Vol. 111, No. 1, 1984

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Minimal noncommutative varieties and power varieties

Stuart Wayne Margolis and Jean-Eric Pin

Vol. 111 (1984), No. 1, 125–135
Abstract

A variety of finite monoids is a class of finite monoids closed under taking submonoids, quotients and finite direct products. A language L is a subset of a finitely generated free monoid. The variety theorem of Eilenberg sets up a one to one correspondence between varieties of finite monoids and classes of languages called, appropriately, varieties of languages. Recent work in variety theory has been concerned with relating operations on varieties of languages to operations on the corresponding variety of monoids and vice versa. For example, passing from a variety V of monoids to the variety PV generated by the power monoids of members of V corresponds to the operations of inverse substitution and literal morphism on varieties of languages. Recall that the power monoid of a monoid M is the power set PM with the usual multiplication of subsets. In this paper we consider iterating the operation which assigns PV to V. We show in particular that P3V = P4V for any variety V and that the exponent 3 is the best possible. In fact if V contains a non-commutative monoid, then P3V is the variety of all finite monoids.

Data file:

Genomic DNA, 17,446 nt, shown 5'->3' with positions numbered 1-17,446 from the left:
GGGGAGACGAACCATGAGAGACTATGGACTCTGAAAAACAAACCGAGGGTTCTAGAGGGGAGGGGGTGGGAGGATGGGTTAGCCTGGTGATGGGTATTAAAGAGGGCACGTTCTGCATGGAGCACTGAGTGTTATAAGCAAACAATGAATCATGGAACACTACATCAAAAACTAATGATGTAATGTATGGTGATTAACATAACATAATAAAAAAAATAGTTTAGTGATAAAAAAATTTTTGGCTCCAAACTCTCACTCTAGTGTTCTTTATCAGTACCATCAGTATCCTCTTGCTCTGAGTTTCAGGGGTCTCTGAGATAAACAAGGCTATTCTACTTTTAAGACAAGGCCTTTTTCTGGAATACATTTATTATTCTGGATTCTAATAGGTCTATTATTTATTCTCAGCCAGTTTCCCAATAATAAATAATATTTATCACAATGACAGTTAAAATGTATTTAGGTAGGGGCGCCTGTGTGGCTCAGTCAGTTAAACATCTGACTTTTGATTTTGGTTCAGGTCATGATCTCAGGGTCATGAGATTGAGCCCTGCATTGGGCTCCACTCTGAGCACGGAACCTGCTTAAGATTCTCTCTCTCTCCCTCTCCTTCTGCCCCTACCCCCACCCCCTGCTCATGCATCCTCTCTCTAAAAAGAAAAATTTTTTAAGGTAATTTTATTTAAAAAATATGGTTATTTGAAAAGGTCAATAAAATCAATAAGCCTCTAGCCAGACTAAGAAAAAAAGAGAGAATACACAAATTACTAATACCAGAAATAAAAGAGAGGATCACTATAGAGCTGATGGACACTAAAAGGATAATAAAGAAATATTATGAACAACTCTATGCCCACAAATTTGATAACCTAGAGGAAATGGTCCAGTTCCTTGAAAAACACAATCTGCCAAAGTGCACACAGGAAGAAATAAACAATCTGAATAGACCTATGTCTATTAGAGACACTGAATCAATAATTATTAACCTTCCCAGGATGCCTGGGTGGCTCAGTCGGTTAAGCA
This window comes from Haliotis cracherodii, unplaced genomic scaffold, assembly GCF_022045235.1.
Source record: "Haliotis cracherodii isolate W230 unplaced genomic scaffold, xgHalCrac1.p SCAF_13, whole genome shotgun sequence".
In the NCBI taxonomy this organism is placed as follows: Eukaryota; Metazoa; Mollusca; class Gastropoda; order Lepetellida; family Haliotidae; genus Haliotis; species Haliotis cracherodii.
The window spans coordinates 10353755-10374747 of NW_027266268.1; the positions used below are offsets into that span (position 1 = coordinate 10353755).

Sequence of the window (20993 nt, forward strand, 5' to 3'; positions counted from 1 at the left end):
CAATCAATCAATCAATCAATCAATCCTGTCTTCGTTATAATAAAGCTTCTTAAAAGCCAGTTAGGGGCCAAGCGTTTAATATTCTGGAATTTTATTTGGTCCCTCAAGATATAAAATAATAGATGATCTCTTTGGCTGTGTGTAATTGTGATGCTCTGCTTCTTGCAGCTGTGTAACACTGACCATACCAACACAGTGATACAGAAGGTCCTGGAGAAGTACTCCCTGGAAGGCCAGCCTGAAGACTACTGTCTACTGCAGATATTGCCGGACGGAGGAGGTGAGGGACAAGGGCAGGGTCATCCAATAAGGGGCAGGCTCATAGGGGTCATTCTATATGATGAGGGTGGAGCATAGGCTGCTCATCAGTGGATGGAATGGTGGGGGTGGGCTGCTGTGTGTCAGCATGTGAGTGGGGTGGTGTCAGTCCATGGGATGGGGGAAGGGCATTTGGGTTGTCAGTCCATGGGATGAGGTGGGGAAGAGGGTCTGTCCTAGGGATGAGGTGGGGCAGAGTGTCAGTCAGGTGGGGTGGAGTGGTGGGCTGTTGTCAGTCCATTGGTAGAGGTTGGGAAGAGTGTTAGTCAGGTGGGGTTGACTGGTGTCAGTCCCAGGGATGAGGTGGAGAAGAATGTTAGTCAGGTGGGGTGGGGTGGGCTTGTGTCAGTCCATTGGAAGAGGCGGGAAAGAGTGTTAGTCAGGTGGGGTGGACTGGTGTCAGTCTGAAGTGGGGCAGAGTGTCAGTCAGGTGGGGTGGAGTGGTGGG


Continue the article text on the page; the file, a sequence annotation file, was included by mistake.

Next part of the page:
The proof of this theorem depends upon a classification of the minimal noncommutative varieties. A variety is minimal noncommutative if all its proper subvarieties contain only commutative monoids. We show that such a variety is either generated by a noncommutative metabelian group or by the syntactic monoid of one of the languages Aa, aA or {ab} over the alphabet A = {a,b}.

Mathematical Subject Classification 2000
Primary: 20M07
Secondary: 08C99, 20M35, 68Q70
Milestones
Received: 24 July 1981
Published: 1 March 1984
Authors
Stuart Wayne Margolis
Jean-Eric Pin